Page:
This is the eighteenth part of my Reflection Series – a self-reflection of my year teaching in the UK.
In what ways did you change the lives of your students this year?
You know, I really struggled in writing a response to this question. That’s why it’s the second last one I’m releasing, even though it’s higher than that on the list of questions.
The truth is, I don’t think I did necessarily ‘change the lives’ of my students.
I hope I made a positive impact on them. That’s so very important, particularly in a low socio-economic area. I hope I was able to provide a stable, constant presence. Even a kind, friendly, caring one. For some of them, perhaps that would be life-changing, but for most I know that realistically it won’t.
I taught them the curriculum, expanding their knowledge of the world of science. Some of them hadn’t done experiments before (having just started secondary school), and some hadn’t been to the planetarium either – it was really fun to watch them exploring these new and exciting things. We did fun things like solving ‘murders’ and discovering the tiny little organisms growing in the pond outside our window, and boring things like writing definitions and laws. I would answer all their questions about the content and beyond, even when they were off topic, because I think encouraging their curiosity is so important – science is about observing the world, and you can’t observe without curiosity.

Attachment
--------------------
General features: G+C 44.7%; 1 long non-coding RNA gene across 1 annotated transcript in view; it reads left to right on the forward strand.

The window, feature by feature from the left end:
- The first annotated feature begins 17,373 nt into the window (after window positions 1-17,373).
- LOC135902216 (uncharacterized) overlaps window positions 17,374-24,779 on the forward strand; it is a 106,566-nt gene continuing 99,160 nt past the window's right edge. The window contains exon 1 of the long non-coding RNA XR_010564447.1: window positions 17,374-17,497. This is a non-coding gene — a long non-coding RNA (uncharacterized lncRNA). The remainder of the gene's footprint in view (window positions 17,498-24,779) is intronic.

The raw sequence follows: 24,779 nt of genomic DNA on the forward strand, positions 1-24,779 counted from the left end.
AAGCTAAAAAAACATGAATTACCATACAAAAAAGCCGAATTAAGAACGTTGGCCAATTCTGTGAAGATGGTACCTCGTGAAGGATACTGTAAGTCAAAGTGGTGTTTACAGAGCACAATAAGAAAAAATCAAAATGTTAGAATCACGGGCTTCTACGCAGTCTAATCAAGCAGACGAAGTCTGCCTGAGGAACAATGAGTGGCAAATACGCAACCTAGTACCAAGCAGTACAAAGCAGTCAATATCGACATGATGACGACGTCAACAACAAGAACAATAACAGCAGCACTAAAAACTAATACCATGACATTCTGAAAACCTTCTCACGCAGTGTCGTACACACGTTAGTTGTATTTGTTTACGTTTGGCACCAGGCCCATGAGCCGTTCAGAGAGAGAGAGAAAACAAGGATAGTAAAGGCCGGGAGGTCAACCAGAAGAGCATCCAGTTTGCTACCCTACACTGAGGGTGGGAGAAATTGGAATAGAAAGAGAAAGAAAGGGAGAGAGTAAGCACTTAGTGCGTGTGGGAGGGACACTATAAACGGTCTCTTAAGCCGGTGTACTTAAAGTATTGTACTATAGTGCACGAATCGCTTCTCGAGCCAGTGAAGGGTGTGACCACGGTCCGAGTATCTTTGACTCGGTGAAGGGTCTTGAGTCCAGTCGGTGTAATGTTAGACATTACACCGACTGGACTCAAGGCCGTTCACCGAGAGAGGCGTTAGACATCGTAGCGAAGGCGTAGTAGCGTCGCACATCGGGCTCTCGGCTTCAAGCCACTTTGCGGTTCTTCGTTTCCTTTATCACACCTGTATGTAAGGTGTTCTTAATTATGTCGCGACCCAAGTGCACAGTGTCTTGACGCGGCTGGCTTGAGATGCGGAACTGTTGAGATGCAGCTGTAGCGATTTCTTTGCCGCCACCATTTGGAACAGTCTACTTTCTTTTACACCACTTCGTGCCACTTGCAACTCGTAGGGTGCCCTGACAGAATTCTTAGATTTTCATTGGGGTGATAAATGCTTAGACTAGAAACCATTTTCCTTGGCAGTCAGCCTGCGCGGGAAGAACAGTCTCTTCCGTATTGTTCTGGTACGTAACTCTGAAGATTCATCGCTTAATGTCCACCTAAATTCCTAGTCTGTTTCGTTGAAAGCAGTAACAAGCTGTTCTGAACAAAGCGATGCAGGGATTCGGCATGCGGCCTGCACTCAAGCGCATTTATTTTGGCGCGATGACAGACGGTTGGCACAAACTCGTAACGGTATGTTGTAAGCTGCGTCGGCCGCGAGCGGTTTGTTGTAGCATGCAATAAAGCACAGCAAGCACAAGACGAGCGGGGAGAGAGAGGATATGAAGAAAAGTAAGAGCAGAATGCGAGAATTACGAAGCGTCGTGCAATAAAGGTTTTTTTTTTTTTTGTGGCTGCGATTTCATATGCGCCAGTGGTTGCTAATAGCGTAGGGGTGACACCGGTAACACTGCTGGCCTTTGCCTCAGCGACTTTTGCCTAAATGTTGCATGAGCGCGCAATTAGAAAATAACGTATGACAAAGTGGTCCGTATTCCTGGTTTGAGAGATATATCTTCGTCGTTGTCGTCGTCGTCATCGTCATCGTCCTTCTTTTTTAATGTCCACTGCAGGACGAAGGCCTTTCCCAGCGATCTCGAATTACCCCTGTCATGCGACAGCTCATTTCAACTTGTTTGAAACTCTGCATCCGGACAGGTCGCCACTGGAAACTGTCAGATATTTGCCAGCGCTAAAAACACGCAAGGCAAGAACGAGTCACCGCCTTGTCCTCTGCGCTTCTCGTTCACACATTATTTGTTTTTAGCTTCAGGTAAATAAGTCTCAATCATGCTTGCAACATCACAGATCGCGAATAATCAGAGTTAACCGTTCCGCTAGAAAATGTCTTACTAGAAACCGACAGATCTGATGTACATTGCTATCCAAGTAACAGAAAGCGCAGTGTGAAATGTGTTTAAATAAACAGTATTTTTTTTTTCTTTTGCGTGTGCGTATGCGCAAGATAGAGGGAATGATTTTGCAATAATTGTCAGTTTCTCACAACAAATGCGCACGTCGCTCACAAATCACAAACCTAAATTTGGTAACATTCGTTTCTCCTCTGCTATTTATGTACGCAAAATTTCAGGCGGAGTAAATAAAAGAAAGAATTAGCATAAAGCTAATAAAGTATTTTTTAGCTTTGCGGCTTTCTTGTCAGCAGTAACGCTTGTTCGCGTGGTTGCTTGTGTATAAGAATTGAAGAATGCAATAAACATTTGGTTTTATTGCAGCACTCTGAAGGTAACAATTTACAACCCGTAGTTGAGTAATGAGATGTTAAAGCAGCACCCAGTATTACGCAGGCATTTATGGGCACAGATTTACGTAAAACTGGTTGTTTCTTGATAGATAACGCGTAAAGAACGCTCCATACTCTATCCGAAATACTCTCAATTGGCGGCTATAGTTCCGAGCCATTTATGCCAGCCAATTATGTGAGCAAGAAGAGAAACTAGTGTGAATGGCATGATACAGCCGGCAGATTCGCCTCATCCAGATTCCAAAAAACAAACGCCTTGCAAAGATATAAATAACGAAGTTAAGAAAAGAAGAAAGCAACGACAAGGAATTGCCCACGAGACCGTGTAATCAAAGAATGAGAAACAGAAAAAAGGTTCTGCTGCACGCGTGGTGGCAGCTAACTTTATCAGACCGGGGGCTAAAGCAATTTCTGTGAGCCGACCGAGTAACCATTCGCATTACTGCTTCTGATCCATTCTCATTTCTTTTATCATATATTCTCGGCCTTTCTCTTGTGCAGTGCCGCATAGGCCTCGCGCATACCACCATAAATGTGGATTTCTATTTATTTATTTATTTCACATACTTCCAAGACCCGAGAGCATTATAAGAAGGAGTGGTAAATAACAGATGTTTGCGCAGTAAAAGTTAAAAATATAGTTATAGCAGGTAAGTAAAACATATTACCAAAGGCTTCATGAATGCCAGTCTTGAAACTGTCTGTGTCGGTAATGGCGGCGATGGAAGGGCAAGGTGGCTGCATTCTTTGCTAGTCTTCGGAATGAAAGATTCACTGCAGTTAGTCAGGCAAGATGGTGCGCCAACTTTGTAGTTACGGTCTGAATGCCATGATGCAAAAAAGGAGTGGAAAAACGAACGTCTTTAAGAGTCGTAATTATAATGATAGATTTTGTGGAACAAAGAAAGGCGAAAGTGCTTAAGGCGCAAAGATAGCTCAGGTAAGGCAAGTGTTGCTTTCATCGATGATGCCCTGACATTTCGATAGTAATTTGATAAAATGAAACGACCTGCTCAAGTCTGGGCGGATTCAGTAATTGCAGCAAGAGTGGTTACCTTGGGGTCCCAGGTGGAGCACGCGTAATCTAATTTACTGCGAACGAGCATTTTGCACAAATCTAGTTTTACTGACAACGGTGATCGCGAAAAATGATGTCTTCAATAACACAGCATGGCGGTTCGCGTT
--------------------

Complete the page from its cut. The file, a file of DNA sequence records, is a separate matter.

I also taught them about Australia, which is a lot more cultural knowledge than many of them have exposure to. They loved my accent, and picked on me for words we pronounce differently (data, anyone?). We learned about Aussie slang on Australia Day, and they had endless questions about our wildlife. Yes, it is all out to kill you, especially the spiders and drop bears.
We had informal discussions about relationships, friendships, careers, political happenings (Miss, you’re going to lose so much money with Brexit hey), and yes even sex (in the biological sense). I wanted them to know that they could ask me any questions they had on any topic, and I would answer to the best of my ability if the questions weren’t inappropriate. Many of these kids get their information from the internet, which isn’t always correct, so I wanted them to realise they could ask the adults in their lives about the things they’re interested in. Not that we’re always correct either, but it’s a good start.
There are things that I did that I can’t discuss because of child protection laws, but I know those things will pan out to be positive life-changers. Even something as simple as talking with a student who is usually largely ignored by the others, or sitting together two shy students who you just know will get along, can have a profound effect. Taking a few minutes out of a lesson to teach some of them how to read an analogue clock, encouraging them to sound out the words they can’t read immediately, showing one girl how to tie her shoelaces, quietly having a conversation with one boy about how there’s absolutely nothing wrong with the fact that his mum can’t afford to buy him Christmas presents and then having the whole class agree that off their own backs that the best part of Christmas is actually having fun with your family or friends – all little things that I hope will have a lasting impact.
Overall, if anything, these kids changed my life. I learned so much from teaching them in their strange and different system. I hope that I didn’t profoundly alter their lives, unless it was for the better, but simply that I had a positive influence and that if they ever think of me, it is with happiness.